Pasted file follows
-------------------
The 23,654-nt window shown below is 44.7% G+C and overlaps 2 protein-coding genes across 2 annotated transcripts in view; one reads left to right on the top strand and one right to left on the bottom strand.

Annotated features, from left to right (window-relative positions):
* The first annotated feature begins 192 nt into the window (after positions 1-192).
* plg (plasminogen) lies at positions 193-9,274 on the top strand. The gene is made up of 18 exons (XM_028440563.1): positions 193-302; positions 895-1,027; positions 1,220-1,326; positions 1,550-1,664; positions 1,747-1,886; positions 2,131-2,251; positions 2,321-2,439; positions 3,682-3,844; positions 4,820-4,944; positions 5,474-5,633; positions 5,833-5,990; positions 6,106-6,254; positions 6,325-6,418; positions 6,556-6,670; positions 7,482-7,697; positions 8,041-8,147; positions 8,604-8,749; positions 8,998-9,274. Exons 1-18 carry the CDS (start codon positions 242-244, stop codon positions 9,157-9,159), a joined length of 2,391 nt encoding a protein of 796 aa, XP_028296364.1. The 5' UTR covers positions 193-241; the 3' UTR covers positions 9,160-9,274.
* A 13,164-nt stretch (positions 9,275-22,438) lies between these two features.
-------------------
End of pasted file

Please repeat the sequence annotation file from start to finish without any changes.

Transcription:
The 23,654-nt window shown below is 44.7% G+C and overlaps 2 protein-coding genes across 2 annotated transcripts in view; one reads left to right on the top strand and one right to left on the bottom strand.

Annotated features, from left to right (window-relative positions):
* The first annotated feature begins 192 nt into the window (after positions 1-192).
* plg (plasminogen) lies at positions 193-9,274 on the top strand. The gene is made up of 18 exons (XM_028440563.1): positions 193-302; positions 895-1,027; positions 1,220-1,326; positions 1,550-1,664; positions 1,747-1,886; positions 2,131-2,251; positions 2,321-2,439; positions 3,682-3,844; positions 4,820-4,944; positions 5,474-5,633; positions 5,833-5,990; positions 6,106-6,254; positions 6,325-6,418; positions 6,556-6,670; positions 7,482-7,697; positions 8,041-8,147; positions 8,604-8,749; positions 8,998-9,274. Exons 1-18 carry the CDS (start codon positions 242-244, stop codon positions 9,157-9,159), a joined length of 2,391 nt encoding a protein of 796 aa, XP_028296364.1. The 5' UTR covers positions 193-241; the 3' UTR covers positions 9,160-9,274.
* A 13,164-nt stretch (positions 9,275-22,438) lies between these two features.